20% of U.S. adults and nearly 40% of children are affected by environmental allergies, also known as hay fever.

Environmental allergy symptoms include:

  • Itchy, watery eyes
  • Stuffy, runny nose and sneezing
  • Wheezing and coughing

There are five main environmental allergies:

These pesky culprits account for approximately 1.5 million school days missed and 28 million days of lost productivity for adults every year.

Hay fever or allergic rhinitis has increased by 100% globally in each of the last three decades in developed countries.1

Many people with mild to severe environmental allergies prefer allergy drops rather than trying to avoid their allergies or take over-the-counter medication as a temporary fix. Treating the cause of allergies can improve quality of life, reduce the chances of new allergies developing, and can reduce the need for related medications. Immunotherapy, whether allergy shots or allergy drops, is the only treatment that retrains the immune system to reduce or stop reactions long term.

Our AAOL team helps you identify your environmental allergies through a detailed history, exam and one or more of our testing options. Once we have identify your allergies and understand your unique allergic fingerprint, we will prescribe personalized allergy drops. You may need symptom-relieving medications until your drops help you build tolerance.

Some patients may take some time to respond, and some respond quickly. It depends on the patient’s conditions, how well they follow treatment, the allergies’ severity and allergy trigger exposures. The average treatment for environmental allergies is three to five years.

Did you know?

In the U.S., more than half of the population tests positive for one or more allergen. This has not always been the case. Allergy rates, and allergic asthma, have climbed substantially in recent decades. According to the Center for Disease Control’s study, the National Health and Nutrition Examination Survey, 56.3% of asthma cases are caused by having one or more allergy. Asthma affected 6.8 million in 1980, 13.7 million in 1994 and now 25 million (ACAAI).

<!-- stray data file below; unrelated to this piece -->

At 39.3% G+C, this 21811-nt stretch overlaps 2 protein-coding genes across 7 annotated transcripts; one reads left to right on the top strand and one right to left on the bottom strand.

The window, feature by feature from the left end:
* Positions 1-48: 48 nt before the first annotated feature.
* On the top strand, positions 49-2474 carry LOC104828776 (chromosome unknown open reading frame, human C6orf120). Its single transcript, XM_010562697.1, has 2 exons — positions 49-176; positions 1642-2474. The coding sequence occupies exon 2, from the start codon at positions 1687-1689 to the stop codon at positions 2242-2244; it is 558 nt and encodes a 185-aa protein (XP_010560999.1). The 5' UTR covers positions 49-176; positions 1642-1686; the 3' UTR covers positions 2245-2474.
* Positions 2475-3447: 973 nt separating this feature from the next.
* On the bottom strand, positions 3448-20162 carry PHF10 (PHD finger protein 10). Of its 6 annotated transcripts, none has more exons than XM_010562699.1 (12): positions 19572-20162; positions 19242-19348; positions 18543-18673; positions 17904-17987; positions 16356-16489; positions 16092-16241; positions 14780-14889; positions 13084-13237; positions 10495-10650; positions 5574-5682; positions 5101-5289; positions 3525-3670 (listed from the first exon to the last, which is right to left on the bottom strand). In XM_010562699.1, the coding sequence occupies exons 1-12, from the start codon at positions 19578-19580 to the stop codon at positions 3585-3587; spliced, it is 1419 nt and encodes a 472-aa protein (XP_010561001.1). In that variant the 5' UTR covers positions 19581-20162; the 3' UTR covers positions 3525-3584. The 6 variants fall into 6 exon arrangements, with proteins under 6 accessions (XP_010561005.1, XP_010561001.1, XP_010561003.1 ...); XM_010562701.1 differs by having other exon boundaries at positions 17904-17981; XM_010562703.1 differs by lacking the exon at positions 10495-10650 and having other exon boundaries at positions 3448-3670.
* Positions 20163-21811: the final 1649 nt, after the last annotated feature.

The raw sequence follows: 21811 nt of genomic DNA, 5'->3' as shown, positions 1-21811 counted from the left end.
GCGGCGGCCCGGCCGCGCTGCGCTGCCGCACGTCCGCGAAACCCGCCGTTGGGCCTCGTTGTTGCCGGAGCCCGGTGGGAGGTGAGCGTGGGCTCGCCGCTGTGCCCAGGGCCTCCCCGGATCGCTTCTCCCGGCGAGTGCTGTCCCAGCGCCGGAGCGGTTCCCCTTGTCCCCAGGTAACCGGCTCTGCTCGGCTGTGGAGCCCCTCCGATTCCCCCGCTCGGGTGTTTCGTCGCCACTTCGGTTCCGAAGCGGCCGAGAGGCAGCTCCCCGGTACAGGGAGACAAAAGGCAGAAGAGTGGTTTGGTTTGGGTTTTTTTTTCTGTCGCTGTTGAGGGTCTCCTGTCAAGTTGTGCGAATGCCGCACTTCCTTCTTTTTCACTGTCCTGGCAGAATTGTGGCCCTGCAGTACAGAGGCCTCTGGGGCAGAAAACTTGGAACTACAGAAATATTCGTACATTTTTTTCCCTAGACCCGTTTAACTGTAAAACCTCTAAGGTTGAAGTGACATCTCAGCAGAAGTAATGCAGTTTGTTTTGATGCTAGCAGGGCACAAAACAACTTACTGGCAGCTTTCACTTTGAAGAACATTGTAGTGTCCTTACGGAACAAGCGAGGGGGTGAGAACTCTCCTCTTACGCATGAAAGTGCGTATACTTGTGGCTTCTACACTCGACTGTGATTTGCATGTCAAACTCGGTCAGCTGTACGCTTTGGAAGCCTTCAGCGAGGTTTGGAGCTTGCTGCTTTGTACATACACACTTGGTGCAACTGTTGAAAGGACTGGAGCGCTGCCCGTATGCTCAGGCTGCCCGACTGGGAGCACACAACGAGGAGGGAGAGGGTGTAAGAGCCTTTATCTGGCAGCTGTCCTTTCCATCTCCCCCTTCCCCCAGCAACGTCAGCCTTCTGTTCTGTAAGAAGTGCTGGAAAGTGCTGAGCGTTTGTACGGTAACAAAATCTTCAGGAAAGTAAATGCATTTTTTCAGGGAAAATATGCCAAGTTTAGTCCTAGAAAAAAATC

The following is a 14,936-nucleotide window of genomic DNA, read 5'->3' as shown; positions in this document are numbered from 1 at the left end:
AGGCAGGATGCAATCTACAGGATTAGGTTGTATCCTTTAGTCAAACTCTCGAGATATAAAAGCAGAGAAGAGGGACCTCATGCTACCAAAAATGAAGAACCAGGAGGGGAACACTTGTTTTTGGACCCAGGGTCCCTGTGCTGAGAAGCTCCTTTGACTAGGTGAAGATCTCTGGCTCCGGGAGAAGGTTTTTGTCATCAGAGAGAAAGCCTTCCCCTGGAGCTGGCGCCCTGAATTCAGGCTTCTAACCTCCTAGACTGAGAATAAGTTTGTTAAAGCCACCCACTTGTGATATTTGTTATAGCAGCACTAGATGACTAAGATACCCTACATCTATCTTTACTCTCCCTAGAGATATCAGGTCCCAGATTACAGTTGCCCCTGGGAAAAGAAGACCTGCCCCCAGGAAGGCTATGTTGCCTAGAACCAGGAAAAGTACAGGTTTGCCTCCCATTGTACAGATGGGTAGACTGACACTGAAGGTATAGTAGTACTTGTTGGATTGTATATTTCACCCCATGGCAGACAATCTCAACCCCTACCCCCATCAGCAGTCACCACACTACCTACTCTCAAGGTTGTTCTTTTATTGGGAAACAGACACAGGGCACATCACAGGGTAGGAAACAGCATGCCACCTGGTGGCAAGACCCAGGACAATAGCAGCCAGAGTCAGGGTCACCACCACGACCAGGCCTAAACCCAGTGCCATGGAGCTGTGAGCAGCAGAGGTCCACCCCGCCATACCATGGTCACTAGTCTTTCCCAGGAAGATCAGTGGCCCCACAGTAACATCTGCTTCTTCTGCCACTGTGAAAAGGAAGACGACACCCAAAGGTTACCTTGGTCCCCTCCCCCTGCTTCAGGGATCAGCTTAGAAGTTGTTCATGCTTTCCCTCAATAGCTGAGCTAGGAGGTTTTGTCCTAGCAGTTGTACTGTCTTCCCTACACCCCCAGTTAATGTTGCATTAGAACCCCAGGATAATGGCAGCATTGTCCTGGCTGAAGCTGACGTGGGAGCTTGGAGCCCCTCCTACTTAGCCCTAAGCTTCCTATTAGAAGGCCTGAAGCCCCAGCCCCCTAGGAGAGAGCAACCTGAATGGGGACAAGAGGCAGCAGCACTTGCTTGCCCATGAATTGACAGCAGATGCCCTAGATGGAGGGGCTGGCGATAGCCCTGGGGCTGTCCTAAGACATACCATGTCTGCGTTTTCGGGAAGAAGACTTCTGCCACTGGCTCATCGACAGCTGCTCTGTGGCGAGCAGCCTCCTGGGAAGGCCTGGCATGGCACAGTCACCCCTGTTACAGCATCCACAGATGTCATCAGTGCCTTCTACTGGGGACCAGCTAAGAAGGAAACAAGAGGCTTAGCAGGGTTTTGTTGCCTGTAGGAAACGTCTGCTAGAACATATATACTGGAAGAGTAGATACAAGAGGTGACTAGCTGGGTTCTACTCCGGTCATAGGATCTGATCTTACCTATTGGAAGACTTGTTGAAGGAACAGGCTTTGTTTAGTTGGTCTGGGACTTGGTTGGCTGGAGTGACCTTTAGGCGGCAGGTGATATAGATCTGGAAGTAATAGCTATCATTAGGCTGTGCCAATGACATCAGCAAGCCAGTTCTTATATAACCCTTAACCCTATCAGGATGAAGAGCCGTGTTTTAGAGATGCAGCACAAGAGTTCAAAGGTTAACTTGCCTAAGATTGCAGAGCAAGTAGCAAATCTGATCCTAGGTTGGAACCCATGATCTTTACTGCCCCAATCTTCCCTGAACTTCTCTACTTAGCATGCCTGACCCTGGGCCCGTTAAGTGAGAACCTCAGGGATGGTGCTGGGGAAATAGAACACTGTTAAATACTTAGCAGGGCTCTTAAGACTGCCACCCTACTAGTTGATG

Some of the most gratifying sublingual immunotherapy studies are those which have shown a decrease in asthma development in children. In one study (Novembre) the effect was a nearly four-fold decrease in asthma development in patients who were treated with sublingual immunotherapy versus control subjects. In another study (Di Rienzo) patients with asthma who improved on sublingual immunotherapy still saw improvement five years after therapy ended. In the Annals of Allergy, Asthma & Immunology September 2008, Marogna et al. published a study comparing sublingual immunotherapy (SLIT) vs medications only. New allergic sensitizations occurred in 34.8% of controls, and in only 3.1% of SLIT patients. After three years, 45% of the control group had developed intermittent or persistent asthma. 13% of SLIT patients developed asthma. These studies show the benefits of treating the underlying allergy and encourage the use of sublingual immunotherapy in more patients with allergies and asthma.

1American Academy of Allergy, Asthma and Immunology

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“I had a lot of rashes and I wouldn’t be able to keep anything down when I ate. I would scratch myself until I would bleed. [I was allergic to] Wheat, eggs, milk, tree nuts, peanuts, a lot of like dust, and some trees, and then dogs and cats. “Well, today I figured out that…
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